“I’m kinda… little bit… afraid of living in another country,” I said, talking to a man, who was a leader of an engineering team at Ucell [big communications company in Uzbekistan]. “I’ve never lived abroad. I don’t know how it feels like, and how I should think, act, or work there.”
“Do not make a big deal out of it,” he gave a big laugh at me. “Let me tell you how it’s gonna happen. You enter the airport in Tashkent. A few hours will pass. You will go out from the airport in Frankfurt. And baaam! You are in Europe.”
He was mocking at me. However, he was right: it’s really not a big deal to move to another country.
This year was the craziest for me. Never in my life I have traveled so many countries within ONE YEAR [I love traveling, I wish my full-time job was just to travel and blog].
My conlusion from all of this experience is as follows.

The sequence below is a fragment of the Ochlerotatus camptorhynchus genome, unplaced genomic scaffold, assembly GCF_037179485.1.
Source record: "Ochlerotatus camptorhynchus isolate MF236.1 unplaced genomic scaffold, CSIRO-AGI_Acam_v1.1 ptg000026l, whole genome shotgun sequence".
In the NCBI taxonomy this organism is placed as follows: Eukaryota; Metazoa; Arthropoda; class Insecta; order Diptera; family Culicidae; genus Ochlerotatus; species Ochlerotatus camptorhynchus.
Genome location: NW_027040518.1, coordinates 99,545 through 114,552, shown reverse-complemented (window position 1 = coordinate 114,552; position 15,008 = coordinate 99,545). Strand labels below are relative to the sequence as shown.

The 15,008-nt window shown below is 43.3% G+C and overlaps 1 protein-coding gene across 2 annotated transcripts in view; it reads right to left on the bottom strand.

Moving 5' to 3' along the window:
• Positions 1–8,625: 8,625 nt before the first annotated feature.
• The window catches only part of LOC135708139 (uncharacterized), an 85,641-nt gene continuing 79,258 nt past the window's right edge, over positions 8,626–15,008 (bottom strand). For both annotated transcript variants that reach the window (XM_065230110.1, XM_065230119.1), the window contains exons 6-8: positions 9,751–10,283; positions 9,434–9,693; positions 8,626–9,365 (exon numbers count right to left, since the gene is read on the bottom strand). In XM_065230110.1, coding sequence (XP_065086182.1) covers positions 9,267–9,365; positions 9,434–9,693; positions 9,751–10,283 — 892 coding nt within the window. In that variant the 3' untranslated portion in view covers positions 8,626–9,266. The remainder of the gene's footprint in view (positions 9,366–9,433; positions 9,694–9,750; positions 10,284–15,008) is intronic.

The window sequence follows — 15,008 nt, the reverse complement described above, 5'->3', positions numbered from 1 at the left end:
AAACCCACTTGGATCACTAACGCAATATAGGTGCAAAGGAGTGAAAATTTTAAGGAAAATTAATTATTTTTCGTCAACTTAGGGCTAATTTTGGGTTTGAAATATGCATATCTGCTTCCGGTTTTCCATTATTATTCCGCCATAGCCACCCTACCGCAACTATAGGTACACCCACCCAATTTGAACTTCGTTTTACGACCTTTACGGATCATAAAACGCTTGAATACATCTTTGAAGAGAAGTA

When you go out of the airport in a foreign country, almost everything stays the same as it was in your own country. Your clothes. Your hairstyle. Your way of thinking [at least first days]. All of your knowledge you have collected that far. Even the way you smell stays the same [haha].
It is only after 3-4 weeks you will notice a gradual change. Change in your style. Change in mindset. Change in HABITS [this is my favourite]. Change in how you look at the simple things. Sometimes you will say to yourself “Maaan, I’m walking in the streets of Frankfurt right now! Frankfurt! Yaaaay!”
Do you want to live in another country? What keeps you from not doing so?
When I asked one of my American pals, who was longing for going back to the States, “Why are you living in Czech Republic, not in the States?”, he replied rather succinctly: “My girlfriend is Czech.”
Family is probably a legit reason for NOT doing what you want to do [not always, though]. Maybe, VISA issue is another hurdle for staying in one place.
Other than that, as one of the vloggers I follow on Youtube once put it “Nowadays there is no excuse for not doing what you want to do.”
Perhaps, that’s how you become a citizen of the world.